New York governor Andrew Cuomo likes to present himself as a friend of labor. When it comes to powerful unions that influence large blocs of voters, that might be true. But closer to home, the Cuomo Administration is falling short of the mark.
Some New York State Athletic Commission employees are being paid well below New York’s statutorily-required minimum wage.
At present, the minimum wage in New York City is twelve dollars per hour. For businesses in New York City with eleven or more employees, it’s thirteen dollars per hour.
The New York State Department of Labor website states, “The Minimum Wage Act requires that all employees in New York State receive at least the applicable hourly minimum wage rate. This includes domestic workers.”
The NYS Department of Labor website further advises, “We help collect underpayments for workers who have not received the minimum wage. Often, we collect the funds without resorting to court action. However, an employer that violates the Minimum Wage Law is subject to criminal prosecution and penalties. Action may also be taken in civil court. The Commissioner of Labor may require an employer to pay minimum wage underpayments and liquidated damages plus interest and civil penalties of up to 200 percent of the unpaid wages.”
Does the New York State Athletic Commission run afoul of the law? Let’s look at NYSAC inspectors as an example.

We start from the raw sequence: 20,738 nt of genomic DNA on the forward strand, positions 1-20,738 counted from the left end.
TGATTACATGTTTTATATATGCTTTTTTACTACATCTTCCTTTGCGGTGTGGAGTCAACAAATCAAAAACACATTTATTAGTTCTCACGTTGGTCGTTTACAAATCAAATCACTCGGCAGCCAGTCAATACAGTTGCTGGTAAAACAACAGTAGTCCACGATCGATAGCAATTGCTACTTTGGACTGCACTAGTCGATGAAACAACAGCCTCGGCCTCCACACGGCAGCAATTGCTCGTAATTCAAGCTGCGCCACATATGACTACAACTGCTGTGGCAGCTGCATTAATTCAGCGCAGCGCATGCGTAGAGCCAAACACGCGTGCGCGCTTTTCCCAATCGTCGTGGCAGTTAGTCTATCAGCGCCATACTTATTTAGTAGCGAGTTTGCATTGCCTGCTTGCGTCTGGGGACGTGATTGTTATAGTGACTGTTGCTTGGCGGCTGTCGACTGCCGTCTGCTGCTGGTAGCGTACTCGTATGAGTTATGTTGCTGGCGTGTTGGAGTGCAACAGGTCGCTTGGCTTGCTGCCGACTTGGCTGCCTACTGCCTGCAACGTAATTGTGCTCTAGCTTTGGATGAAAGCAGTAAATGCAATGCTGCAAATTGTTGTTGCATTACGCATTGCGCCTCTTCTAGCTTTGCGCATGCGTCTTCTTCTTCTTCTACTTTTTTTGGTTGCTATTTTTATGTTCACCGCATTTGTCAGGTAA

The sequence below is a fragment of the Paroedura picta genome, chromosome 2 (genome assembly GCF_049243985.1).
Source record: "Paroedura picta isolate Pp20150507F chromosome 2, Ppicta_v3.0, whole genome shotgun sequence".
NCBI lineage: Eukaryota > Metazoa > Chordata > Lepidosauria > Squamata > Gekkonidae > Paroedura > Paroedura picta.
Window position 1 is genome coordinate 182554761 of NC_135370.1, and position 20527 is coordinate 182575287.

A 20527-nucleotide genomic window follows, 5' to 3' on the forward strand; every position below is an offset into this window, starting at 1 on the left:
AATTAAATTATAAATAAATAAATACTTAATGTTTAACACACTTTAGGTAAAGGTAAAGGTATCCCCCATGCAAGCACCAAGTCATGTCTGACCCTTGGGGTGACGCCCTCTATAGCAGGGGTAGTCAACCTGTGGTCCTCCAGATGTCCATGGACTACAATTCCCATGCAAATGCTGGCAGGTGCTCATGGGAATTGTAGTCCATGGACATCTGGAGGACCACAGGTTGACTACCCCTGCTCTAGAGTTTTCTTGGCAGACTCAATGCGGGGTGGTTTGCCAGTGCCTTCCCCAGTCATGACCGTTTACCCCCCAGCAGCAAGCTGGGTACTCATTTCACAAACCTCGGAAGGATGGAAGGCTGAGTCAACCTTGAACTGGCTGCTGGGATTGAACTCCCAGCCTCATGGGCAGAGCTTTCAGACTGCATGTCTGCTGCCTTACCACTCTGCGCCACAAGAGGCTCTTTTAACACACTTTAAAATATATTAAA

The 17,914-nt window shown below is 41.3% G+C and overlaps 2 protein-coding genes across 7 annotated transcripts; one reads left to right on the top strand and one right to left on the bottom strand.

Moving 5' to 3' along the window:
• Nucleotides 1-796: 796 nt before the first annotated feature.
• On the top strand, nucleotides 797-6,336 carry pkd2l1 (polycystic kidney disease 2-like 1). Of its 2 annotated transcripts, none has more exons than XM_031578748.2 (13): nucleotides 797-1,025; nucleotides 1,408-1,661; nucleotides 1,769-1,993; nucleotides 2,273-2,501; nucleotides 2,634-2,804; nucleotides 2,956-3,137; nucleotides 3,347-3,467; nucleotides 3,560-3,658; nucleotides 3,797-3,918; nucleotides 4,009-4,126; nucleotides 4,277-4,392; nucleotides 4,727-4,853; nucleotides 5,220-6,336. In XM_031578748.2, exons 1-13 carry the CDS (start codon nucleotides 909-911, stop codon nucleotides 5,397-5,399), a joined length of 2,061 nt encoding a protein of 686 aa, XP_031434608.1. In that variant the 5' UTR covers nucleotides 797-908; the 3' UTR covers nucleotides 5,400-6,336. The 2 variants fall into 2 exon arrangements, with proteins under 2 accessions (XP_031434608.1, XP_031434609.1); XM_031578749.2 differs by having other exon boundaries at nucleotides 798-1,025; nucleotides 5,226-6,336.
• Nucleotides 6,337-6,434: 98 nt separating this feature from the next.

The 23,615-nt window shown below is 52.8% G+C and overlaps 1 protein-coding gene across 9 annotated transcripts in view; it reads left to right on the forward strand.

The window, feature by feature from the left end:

Inspectors are the eyes and ears of the commission on fight night. Former NYSAC chairman Ron Scott Stevens once explained, “The inspectors do all the dirty work. Everyone else is in the arena enjoying the show. The inspectors are in the dressing rooms making sure that everything is done above-board and that the rules and regulations of the commission are being followed. The only time they come out is when the fighter they’re assigned to is fighting.”
For years, NYSAC inspectors were paid fifty dollars a night. David Berlin (who served as NYSAC executive director from May 2014 to May 2016) lobbied successfully to have their pay increased to one hundred dollars per show. But that doesn’t meet New York’s 2018 legislative standard.
By way of example, NYSAC inspectors were ordered to report to Barclays Center for the Deontay Wilder vs. Luis Ortiz fight card on March 3 at 2:30 PM. Many of them were on the job until 12:30 AM or later. That comes to ten dollars an hour, three dollars per hour below the legal minimum wage.
Multiple sources say that, as a matter of course, administrators fill out false time sheets for NYSAC inspectors to cover up the infraction.
Adding insult to injury, Ndidi Massay (the only NYSAC commissioner to attend the fight card on March 3) didn’t arrive at Barclays Center until after 9:00 PM.
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WORDS OF WISDOM FROM GREAT HEAVYWEIGHT CHAMPIONS
Rocky Marciano: “Why waltz with a guy for ten rounds if you can knock him out in one?”
Joe Frazier: “I loved fighting. I never backed down and I never backed off. Being a fighter gave me the opportunity to prove myself; to stand up and say, ‘I’m the best; I matter; I am.’”
Larry Holmes: “To me, I’m better than Ali ever was. I’m better than Joe Louis ever was. In my opinion, my opinion. And I have the right to say that about myself.”
George Foreman: “It’s all about, do you want to fight. Coming up rough is not a passport. I fought a lot of guys who came up rough, but they didn’t want to fight.”
Lennox Lewis: “Being courageous and being foolish come out of the same bag of groceries. It’s very important that a fighter know the difference.”
Thomas Hauser can be reached by email at firstname.lastname@example.org. His most recent book – There Will Always Be Boxing – was published by the University of Arkansas Press. In 2004, the Boxing Writers Association of America honored Hauser with the Nat Fleischer Award for career excellence in boxing journalism.
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